Exercise 208


There is content on this page that is restricted to members. You must login to view this premium content.
If you are not yet a member, click here to learn about becoming a member.

Texture Mapping on Objects

Introduction:

In this exercise, you will assign texture maps to different object types. You will also work to vary the density of the mapping to change the scale of the material applied.

Part 1:

  • Create a cube, sphere, circle, cone, pyramid and wall shaped rectangle (12’ x 1’ x 8’). Each object should be approximately 4’ x 4’ at the base. The heights of the objects can vary.
  • Place all of the objects on one layer.
  • Load a V-Ray material that has a distinct scale & repetition pattern. I will use a board pattern in lecture to demonstrate texture mapping. Use a texture similar to the one I demonstrate.  (you may need to mount the q: drive to access materials, use V-Ray 8.29 [mounting material resources] to do this.)
  • Assign this material to the layer. Perform a rendering and notice what happens. Save this rendered image to your flash drive.
  • Note: You may need to create another layer to establish an infinite plane without the material assigned (i.e. move the infinite plane to a new layer with no material). You should also check the box for “Show GI” in the Global Switches drawer of the V-Ray Options Editor and set the background color to white in the Environment tab.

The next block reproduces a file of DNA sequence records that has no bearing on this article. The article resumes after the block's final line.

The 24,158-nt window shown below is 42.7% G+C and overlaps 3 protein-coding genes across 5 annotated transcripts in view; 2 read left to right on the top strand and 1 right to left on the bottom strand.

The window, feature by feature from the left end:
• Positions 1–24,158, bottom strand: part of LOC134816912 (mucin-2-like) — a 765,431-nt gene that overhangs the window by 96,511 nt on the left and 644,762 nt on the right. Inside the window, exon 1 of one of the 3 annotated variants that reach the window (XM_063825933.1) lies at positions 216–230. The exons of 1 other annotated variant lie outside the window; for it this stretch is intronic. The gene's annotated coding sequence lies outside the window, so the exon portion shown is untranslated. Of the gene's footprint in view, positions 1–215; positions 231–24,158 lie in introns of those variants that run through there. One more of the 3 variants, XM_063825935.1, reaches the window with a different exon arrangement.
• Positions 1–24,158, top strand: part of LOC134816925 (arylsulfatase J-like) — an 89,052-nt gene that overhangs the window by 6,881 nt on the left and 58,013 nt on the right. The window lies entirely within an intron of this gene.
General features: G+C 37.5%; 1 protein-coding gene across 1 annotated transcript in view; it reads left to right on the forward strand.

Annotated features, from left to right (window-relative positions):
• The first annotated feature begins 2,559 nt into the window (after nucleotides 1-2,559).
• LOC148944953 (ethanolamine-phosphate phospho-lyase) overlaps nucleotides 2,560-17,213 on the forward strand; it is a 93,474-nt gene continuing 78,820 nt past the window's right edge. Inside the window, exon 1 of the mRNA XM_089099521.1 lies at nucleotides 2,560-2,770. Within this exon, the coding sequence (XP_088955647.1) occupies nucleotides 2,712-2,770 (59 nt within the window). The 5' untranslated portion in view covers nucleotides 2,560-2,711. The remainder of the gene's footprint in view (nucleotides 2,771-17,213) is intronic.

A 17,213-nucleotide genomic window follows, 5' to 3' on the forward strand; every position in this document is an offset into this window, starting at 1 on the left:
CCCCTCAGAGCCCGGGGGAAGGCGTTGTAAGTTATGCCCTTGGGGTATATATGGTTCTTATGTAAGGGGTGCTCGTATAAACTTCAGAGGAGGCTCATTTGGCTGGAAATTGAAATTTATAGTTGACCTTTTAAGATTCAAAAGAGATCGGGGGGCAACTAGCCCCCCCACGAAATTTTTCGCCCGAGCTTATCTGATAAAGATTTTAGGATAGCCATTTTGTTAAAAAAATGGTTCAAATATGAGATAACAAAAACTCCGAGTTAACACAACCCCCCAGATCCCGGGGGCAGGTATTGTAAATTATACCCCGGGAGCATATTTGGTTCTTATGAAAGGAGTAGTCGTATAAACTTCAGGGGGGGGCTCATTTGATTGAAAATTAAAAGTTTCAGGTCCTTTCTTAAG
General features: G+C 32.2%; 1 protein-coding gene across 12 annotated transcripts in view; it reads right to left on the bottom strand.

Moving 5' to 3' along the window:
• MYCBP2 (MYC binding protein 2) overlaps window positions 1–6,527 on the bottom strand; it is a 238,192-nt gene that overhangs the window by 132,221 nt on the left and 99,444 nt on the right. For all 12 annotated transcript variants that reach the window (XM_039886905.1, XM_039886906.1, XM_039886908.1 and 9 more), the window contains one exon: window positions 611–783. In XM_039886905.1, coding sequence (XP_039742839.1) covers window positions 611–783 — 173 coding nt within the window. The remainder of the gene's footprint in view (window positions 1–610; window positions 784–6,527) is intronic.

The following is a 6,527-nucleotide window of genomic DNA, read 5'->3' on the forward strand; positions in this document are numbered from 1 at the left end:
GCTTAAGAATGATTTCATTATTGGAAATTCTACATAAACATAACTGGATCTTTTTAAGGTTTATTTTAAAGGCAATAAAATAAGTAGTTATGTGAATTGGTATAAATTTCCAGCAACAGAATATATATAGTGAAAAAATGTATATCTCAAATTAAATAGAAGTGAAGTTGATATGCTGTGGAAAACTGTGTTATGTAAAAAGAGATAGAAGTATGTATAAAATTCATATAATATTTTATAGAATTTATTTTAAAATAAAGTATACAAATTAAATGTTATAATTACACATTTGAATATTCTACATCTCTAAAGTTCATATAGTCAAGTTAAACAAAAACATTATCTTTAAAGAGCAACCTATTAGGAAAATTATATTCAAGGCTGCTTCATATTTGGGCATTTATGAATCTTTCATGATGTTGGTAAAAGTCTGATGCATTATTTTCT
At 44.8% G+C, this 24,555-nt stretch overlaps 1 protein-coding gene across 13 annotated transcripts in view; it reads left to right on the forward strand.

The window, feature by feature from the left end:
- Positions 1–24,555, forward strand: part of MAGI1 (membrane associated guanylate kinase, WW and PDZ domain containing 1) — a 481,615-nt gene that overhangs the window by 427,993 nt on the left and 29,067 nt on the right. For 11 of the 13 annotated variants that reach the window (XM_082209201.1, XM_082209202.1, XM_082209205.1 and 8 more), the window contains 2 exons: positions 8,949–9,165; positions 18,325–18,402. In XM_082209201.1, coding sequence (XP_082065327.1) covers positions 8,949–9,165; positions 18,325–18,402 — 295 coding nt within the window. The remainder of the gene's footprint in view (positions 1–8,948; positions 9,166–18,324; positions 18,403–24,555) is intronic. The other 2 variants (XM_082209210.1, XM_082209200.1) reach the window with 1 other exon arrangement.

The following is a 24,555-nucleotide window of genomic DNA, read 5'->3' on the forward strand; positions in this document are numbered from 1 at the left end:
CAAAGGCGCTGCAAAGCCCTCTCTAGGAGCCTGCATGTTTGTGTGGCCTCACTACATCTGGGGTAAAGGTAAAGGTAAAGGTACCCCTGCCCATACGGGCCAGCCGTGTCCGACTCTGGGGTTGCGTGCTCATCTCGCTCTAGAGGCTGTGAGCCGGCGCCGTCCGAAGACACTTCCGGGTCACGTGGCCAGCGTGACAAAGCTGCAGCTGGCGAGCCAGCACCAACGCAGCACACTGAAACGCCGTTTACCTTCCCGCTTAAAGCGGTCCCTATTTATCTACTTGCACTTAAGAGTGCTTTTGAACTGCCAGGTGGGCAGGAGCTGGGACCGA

Part 2:

  • Assign texture maps to each object individually using the method discussed in lecture. You should preview your work in the “rendered” view (right-click on the name of your view (probably “Perspective”) and select “Rendered”). You may also wish to perform periodic renderings to check your texture mapping. Use the basic primitive texture maps, then on the more advanced objects, try the “Unwrap” mapping.
  • Save a rendered view once you have finished mapping each object. You will post this to the course website by the end of class today.

Part 3

  • Open your bridge (Exercise 206) Using what you just learned, apply texture mapping for a concrete texture to your bridge. Take time to clean up your layers making one primary layer for the bridge and sublayers as necessary for each material. Place your work at 0,0,0. Save your work as a .3dm file. [you should delete any unnecessary layers and/or geometry]
  • Now perform a cage edit (Rhino 5.12 [cage edit]) to raise the back end of the bridge by 3 inches (1:12 slope). Use the File>Save As… command to save another version of the file (this one is a ramp instead of a bridge).
  • Open your glass curtain wall (Exercise 207). Assign texture mapping based on today’s exercise & lecture. Refine your layer structure as necessary.

Part 4:

  • Open a new Rhinoceros model. Use the Edit>Blocks>Insert Block Instance… command (Rhino 5.14) to insert multiple instances of both your bridge and ramp components. Assemble them into a nice composition. You may wish to add supports of your own design where you think they would be necessary.
  • Render your final composition and post your work to the course website by the end of class today. If you have extra time, consider working on your table and chair(s) for Assignment 201.

Downloads: